5 Classic Australian Pub Snacks You Must Try

The Pub menu is a marvelous thing anywhere in the world, but especially so in Australia. Well-priced, tasty, reliable and comfortingly familiar no matter which watering hole in the country you walk into.

Several Aussie specialty counter meals have left down under over the decades – the succulent lamb fry has been replaced by chicken wings, the prawn cocktail with the pork slider and so on. However, many local dishes rule at the bar, regardless of whether one can finish them off on your own or not.

Calamari rings

Hugely popular in the 1980s, hoops of deep-fried, breaded calamari were a constant on every pub menu. But now, at least in the cities, the reconstituted rubber ring has been replaced by the salt-and-pepper squid.

Though the latter at the pub is great, nothing can beat pinching a calamari ring into a figure-eight before dipping it into tartar sauce. More so when chased down by a chilled beer on a summer afternoon.

The “House Special” burger

Pretty much the same thing from coast to coast – a toasted bun with a fill of lettuce, onion, tomato, beetroot, meat and packet cheese. Bacon is a preferred addition, but eggs are better avoided.

The “open” pub burger trend of the 1990s empowered the diner to Lego their meal together and also encouraged picky brats to remove everything from the plate that they didn’t like. Nowadays the standard serving involves stacking the burger as high as gravity allows it and stabbing it through with a knife.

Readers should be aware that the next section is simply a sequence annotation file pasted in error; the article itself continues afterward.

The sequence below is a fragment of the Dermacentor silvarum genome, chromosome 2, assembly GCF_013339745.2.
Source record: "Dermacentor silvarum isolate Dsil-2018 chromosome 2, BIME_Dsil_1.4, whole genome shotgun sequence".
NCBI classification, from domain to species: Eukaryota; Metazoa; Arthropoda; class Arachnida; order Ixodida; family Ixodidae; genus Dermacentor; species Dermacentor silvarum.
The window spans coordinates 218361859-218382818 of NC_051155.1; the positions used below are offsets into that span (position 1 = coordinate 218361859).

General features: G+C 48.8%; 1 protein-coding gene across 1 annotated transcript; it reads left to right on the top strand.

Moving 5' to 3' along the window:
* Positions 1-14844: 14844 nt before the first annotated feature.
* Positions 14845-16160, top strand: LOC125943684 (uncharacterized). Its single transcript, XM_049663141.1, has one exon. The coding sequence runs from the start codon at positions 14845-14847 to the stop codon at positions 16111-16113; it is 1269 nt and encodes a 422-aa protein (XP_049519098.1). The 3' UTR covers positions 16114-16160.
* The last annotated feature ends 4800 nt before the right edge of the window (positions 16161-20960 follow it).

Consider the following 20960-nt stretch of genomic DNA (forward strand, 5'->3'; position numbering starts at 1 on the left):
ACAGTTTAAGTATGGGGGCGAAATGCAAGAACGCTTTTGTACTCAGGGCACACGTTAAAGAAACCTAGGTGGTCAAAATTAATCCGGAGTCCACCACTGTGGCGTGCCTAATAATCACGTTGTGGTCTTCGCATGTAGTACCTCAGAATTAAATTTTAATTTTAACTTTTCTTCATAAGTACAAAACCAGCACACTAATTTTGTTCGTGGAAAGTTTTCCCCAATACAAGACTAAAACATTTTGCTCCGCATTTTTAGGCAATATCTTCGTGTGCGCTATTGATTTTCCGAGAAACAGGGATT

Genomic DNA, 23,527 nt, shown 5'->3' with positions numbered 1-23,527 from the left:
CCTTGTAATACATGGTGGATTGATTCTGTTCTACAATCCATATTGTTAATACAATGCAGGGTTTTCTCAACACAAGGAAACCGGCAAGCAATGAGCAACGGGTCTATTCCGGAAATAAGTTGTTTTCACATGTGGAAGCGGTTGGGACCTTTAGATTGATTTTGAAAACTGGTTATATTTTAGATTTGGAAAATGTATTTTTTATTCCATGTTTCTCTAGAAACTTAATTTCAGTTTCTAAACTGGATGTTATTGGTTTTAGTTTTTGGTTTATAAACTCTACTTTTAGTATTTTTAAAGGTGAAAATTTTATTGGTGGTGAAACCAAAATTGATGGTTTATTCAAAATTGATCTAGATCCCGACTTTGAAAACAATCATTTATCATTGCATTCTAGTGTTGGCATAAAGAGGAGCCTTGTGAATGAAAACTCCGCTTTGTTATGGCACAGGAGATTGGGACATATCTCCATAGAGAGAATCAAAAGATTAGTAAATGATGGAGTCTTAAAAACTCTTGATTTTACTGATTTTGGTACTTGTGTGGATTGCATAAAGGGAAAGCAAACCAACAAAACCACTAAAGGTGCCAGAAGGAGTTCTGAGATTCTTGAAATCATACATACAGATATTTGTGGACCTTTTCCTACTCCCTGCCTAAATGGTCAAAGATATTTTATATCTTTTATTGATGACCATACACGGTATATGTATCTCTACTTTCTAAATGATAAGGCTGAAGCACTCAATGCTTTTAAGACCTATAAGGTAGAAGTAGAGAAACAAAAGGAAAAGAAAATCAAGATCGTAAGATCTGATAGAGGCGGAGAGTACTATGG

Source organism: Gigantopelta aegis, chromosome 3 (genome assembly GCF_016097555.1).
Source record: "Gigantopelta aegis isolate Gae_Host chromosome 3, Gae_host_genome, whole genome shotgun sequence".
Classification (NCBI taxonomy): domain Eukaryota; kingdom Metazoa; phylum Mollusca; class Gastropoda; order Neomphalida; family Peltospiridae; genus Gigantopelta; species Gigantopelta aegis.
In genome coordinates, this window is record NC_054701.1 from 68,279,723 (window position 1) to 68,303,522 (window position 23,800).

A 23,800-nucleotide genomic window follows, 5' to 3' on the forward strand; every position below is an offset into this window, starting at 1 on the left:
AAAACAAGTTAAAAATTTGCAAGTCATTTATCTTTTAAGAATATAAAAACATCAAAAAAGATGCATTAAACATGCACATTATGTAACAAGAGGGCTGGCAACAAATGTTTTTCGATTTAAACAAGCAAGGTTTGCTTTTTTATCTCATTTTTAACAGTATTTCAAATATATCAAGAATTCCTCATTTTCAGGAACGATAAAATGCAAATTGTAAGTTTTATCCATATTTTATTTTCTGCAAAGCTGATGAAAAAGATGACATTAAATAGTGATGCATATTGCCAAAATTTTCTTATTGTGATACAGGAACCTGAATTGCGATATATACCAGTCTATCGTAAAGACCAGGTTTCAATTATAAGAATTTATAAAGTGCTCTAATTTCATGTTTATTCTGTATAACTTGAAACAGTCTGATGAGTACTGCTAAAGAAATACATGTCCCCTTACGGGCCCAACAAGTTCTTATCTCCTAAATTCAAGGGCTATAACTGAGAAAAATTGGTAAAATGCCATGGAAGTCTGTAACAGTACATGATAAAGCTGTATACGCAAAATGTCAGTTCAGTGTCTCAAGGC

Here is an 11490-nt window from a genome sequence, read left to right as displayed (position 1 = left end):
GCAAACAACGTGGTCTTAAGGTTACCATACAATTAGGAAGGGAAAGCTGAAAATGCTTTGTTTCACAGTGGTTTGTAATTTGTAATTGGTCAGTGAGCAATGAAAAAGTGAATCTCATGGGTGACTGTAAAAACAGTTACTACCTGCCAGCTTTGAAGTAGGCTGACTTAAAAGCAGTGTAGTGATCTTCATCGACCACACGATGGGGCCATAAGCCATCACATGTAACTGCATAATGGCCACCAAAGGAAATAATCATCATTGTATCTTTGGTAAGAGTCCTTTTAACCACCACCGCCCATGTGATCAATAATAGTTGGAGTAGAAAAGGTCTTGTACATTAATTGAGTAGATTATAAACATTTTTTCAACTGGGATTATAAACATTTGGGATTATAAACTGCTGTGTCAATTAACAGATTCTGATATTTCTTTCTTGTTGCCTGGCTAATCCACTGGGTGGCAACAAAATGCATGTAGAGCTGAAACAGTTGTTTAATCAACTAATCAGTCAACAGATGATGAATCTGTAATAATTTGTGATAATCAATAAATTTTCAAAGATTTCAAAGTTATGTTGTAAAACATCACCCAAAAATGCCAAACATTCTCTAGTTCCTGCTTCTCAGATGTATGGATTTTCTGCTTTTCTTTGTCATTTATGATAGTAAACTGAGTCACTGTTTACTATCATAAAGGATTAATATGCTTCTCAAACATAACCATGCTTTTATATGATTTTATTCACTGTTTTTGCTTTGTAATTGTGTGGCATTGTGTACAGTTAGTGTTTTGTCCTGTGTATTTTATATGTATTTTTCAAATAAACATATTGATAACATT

Roast of the day

The classic Roast du jour dates back more than a century when hotels would put out free spreads of goose, lamb and other meats with sides of fruit, vegetables, and salad. It started out with pubs originally serving free bread and cheese to sober up wasted gold-prospectors. As the number of licensed outlets began to increase, so did the competition for the public’s appetite.

Soon these the house banquets got so exorbitant to the point of affordability, and such kingly feasting at the boozers was done with by World War I. At present most pubs worth their title still offer cracking Sunday special roasts.

Chicken Parmigiana

Chicken schnitzel is simple, filling, go-to food – an inoffensive dish accompanied by a squeeze of lemon and veg sides. But when combined with tomato or cheese it’s another thing altogether. The ultimate should be the “Meat-lovers pizza parma” served by a pub in Newcastle. A schnitzel suffocated in cheese, tomato, and ham that looked like the Elephant Man with acne.

A lot of people do seem to like the chicken parma, as it is on display outside 90 per cent of Victorian pubs.

The Mixed Grill

A big cold beer to quench some hard-earned thirst needs a mixed grill for company. There are many local variants, but the popular ones include steak, lamb chops, bacon, sausages, fried egg, and chips. Those health-conscious can ask for a grilled tomato to go with it.

Still, traditional mixed grills are a dying breed and the ones that do, mix things up which is not the same.